Helge Tscharn already did it back in the days and put skateboarding on the walls of the city with a projector. When there was the lockdown phase in Germany it was the perfect time to do this project once again. You can also find it in our latest issue (and you can find another interesting project of his here).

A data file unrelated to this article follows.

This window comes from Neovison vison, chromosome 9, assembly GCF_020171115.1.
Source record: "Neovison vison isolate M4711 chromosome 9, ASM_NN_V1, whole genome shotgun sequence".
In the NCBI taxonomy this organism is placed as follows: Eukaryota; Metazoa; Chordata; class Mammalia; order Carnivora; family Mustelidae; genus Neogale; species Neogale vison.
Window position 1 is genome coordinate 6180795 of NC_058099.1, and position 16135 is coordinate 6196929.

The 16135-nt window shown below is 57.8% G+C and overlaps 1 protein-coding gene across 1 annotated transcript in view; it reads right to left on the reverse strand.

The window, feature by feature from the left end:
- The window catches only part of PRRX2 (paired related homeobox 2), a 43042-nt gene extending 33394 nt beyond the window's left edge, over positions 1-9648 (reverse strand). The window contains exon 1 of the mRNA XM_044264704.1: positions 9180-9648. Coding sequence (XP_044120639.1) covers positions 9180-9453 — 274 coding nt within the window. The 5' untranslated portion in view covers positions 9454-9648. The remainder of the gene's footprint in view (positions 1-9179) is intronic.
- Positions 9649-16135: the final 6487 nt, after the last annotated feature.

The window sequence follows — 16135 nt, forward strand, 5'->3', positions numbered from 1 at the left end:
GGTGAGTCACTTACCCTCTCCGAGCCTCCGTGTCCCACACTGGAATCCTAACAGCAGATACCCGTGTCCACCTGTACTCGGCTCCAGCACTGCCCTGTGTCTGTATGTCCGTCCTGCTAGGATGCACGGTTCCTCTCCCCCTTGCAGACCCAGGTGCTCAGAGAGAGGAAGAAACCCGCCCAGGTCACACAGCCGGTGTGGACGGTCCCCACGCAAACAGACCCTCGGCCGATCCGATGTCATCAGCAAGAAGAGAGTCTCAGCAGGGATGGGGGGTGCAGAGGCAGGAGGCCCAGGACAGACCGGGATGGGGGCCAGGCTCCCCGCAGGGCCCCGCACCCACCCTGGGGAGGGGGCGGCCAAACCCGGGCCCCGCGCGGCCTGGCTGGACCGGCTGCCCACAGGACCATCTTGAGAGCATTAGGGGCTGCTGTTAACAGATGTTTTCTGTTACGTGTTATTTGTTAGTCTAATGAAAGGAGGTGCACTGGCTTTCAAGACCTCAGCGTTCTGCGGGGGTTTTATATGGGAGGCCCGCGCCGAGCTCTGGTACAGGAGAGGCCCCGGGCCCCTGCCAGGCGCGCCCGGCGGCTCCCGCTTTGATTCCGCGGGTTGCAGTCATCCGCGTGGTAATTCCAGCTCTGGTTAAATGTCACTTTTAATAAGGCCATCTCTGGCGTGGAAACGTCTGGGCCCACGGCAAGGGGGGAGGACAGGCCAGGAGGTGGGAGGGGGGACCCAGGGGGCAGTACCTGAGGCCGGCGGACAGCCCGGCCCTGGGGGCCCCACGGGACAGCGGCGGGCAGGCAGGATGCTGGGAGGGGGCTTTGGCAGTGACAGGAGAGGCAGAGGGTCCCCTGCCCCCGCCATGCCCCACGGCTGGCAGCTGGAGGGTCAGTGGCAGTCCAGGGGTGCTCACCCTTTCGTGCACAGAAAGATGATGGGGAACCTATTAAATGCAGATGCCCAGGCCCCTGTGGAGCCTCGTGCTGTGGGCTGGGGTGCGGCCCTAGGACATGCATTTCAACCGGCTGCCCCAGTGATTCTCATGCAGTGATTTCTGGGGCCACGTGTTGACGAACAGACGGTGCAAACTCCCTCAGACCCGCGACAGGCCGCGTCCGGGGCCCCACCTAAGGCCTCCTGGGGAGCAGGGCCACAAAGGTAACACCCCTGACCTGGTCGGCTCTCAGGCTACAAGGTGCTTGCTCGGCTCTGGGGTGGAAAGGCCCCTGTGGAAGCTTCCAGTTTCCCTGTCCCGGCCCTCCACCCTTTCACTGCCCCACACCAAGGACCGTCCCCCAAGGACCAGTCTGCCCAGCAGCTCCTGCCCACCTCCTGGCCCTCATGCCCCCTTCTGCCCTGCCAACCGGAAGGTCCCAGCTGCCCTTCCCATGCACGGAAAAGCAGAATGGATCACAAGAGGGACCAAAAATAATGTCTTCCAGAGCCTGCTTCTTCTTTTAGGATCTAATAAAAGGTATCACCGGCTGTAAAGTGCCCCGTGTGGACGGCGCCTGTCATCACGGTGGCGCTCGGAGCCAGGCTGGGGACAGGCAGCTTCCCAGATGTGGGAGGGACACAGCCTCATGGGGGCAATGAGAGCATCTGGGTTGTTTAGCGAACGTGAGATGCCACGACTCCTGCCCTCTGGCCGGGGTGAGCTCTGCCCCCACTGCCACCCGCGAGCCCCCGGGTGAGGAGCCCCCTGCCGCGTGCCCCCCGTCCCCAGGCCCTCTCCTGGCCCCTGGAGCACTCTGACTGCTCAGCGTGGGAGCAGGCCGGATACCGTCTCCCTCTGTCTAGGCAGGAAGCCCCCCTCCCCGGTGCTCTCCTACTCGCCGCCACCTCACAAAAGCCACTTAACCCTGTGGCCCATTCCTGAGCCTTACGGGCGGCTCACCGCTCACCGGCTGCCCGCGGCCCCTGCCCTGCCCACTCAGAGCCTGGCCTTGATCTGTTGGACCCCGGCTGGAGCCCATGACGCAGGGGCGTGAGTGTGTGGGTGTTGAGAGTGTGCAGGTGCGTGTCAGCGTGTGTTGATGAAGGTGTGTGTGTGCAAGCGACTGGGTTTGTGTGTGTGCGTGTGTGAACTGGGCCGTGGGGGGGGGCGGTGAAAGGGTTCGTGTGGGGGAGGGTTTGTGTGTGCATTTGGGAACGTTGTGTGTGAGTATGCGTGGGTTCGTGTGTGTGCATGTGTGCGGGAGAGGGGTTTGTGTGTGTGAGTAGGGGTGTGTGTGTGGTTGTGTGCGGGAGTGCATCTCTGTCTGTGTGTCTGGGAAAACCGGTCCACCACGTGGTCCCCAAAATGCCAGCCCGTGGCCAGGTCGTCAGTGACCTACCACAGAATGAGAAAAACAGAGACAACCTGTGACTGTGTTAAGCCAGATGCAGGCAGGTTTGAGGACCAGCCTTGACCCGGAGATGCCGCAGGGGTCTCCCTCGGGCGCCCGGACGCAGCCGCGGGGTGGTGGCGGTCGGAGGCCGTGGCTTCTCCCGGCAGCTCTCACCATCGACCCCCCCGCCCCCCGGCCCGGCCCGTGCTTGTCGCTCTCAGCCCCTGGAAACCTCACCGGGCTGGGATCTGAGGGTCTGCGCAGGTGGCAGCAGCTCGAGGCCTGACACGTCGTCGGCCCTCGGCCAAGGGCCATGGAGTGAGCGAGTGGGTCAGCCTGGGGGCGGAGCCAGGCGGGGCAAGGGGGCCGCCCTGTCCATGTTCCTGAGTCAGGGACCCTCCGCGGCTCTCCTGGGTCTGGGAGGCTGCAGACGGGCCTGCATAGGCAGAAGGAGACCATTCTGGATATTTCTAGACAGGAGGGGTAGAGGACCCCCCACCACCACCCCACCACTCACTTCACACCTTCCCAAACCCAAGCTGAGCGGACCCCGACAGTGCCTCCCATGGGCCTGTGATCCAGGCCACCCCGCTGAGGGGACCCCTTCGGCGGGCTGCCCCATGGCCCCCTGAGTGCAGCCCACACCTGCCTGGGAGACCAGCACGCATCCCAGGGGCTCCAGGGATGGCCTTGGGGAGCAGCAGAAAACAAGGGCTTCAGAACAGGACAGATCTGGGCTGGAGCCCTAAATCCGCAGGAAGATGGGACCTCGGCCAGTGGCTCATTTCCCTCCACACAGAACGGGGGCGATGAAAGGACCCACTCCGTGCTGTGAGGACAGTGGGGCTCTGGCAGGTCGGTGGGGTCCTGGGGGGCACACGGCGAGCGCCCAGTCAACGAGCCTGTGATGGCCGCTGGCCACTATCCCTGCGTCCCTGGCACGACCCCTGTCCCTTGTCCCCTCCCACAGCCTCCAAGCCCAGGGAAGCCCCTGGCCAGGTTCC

During the pandemic lockdown, popular squares, parks, and people’s local neighborhoods lost their geographic and social importance. Urban life and urban space came to a halt or even got a new, negative connotation as a forbidden, lifeless setting. Sites became abandoned, including secluded parking garages, parks on the edges of town, and empty park benches. These also happen to be the kind of “non-spaces” that skateboarders have always appropriated for their practice, thereby adding layers of identity, relation, and history. In his installation Silent Spaces –The Skateboarder is Absent / The Skateboarder is Present, photographer Helge Tscharn wanted to bring skateboarders back into the newly abandoned cities – but in a distanced way, as a projected image, just as removed and absent as the rest of urban life. And for a brief moment, they inject a sense of life and motion into the new stillness.